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Can Roger-Rafa Stronghold Be Broken?

Nadal, Federer© Getty ImagesRafael Nadal and Roger Federer have won 21 of the past 23 Grand Slams. previews five storylines to watch during the 2011 season. In the second in the series we consider whether the Nadal-Federer Grand Slam dominance will be broken next year. 

In recent years Rafael Nadal and Roger Federer have written themselves into the history books as two of the greatest players ever to lift a tennis racquet, and that is due in no small part to their extraordinary success in the Grand Slam championships.

Will there be a change in the tide in the new season?

Between them, Nadal and Federer have accounted for 21 of the past 23 major titles, dating back to Nadal's first major triumph at 2005 Roland Garros, with only Novak Djokovic (2008 Australian Open) and Juan Martin del Potro (2009 US Open) able to earn their maiden pieces of Grand Slam silverware in that period.

Indeed, the 24-year-old Nadal is bidding for a fourth straight Grand Slam championship at the upcoming Australian Open after sweeping Roland Garros, Wimbledon and the US Open in the second half of the 2010 season. Meanwhile, defending Australian Open champion Federer is looking to add to his record-breaking tally of 16 Grand Slam singles titles by winning his fifth crown in Melbourne.

MurrayA number of players will be hoping that two-man dominance is waning, though. Serbian Djokovic will be one such player hoping to put himself in the frame for a second Grand Slam title. The Belgrade native was responsible for denying Federer a place in his seventh straight US Open final after saving two match points to defeat the Swiss in the semi-finals this year and, by reaching his second final at Flushing Meadows, reminded everyone that he is not far from adding to his 2008 Australian Open title.

Andy Murray will look to end 75 years of hurt for Great Britain by breaking through to win his first Grand Slam title. The Scot has an encouraging 8-6 record against Federer, although he was beaten by the Swiss in his 2008 US Open and 2010 Australian Open finals. Despite trailing Nadal 4-9 in their FedEx ATP Head 2 Head, Murray has proven he can beat the Spaniard on the big occasions, with wins in the 2008 US Open semi-finals and this year’s Australian Open quarter-finals.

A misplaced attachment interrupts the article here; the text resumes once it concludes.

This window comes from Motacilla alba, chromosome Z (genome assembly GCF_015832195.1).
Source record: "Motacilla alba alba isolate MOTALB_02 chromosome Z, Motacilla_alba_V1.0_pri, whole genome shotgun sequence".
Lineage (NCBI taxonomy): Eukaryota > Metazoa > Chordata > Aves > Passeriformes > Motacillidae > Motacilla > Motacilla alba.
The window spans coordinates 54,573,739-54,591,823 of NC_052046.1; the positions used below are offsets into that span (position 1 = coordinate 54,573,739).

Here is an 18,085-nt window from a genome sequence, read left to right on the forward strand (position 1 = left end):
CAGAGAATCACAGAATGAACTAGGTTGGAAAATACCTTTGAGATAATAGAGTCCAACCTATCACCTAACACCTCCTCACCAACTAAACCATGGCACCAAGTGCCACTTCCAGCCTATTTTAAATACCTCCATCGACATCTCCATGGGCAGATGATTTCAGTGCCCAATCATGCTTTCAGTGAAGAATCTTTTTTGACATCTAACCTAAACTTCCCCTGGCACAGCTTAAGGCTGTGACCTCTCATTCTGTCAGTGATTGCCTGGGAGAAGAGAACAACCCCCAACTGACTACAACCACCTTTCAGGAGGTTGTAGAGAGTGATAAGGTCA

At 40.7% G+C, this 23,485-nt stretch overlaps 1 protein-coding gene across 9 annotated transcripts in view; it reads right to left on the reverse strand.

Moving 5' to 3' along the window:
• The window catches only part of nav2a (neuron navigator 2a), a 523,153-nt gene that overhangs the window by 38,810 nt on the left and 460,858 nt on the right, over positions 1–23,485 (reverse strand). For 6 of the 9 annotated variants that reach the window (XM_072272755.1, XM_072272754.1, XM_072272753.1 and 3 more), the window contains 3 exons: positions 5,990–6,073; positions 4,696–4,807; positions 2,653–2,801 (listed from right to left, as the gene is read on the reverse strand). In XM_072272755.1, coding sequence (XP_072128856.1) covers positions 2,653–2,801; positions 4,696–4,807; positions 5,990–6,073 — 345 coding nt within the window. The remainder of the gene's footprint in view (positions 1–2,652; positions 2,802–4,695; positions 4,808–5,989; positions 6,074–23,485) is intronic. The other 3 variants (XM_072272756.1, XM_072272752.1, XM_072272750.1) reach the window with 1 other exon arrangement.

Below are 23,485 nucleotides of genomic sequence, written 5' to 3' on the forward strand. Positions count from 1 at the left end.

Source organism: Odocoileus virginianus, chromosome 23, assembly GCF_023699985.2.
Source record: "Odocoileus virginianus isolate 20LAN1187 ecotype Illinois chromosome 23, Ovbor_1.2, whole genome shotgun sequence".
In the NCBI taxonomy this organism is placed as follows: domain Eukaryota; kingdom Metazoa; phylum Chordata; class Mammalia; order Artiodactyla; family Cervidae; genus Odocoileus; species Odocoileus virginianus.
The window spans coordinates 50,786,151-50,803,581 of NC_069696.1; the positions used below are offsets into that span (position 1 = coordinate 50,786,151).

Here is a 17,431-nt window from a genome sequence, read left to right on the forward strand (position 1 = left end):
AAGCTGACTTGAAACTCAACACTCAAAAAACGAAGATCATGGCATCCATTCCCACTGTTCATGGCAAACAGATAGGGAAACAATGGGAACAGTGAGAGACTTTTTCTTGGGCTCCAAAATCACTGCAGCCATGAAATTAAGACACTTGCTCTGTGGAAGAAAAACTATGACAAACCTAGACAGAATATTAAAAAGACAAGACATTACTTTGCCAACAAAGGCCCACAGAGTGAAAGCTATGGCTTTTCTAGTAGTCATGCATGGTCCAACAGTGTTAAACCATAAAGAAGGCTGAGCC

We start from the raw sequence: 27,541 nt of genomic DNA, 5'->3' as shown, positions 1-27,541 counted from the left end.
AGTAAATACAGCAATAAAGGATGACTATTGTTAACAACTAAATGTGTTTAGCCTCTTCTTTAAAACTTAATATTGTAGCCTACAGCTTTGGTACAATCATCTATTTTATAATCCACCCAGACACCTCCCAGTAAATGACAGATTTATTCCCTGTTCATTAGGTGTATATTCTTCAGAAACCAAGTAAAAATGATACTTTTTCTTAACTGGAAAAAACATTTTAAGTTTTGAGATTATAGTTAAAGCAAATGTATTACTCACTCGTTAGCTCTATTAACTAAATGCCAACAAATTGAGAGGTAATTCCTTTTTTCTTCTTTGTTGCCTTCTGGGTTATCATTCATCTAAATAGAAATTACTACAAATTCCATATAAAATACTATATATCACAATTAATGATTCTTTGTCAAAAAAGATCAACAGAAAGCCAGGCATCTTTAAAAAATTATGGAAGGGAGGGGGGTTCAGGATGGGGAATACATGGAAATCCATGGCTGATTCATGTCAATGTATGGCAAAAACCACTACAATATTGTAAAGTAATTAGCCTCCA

Murray signalled that he is on the verge of major success, possibly at next month’s Australian Open, when he played arguably his best match of the year in a three-set defeat to Nadal at the Barclays ATP World Tour Finals. “I want to try and build on that for next year,” said Murray after the match. “It was a great match to finish the year. But I need to improve because I'm competing with the two best players of all time. So if I want to win the Grand Slams, I need to get better.”

Sweden’s Robin Soderling has broken through as a major contender in the past two years, having finished runner-up at Roland Garros twice, including dethroning four-time defending champion Nadal en route to the 2009 final and upsetting Federer in the 2010 quarter-finals. Meanwhile, it’s fair to suggest that if del Potro had not been struck down by a serious wrist injury for much of the past season, Nadal and Federer may not have enjoyed the same domination in 2010. Fit and ready after two months of intensive training, the 2009 US Open winner will be back in the frame to challenge for major titles again next year.

The Australian Open is known for throwing up surprise finalists and even champions. Remember Thomas Johansson in 2002? Jo-Wilfried Tsonga, himself considered an unexpected runner-up in Melbourne in 2008, struggled with a knee injury this season, but could be a wild card pick for a major title next season with his bruising game.

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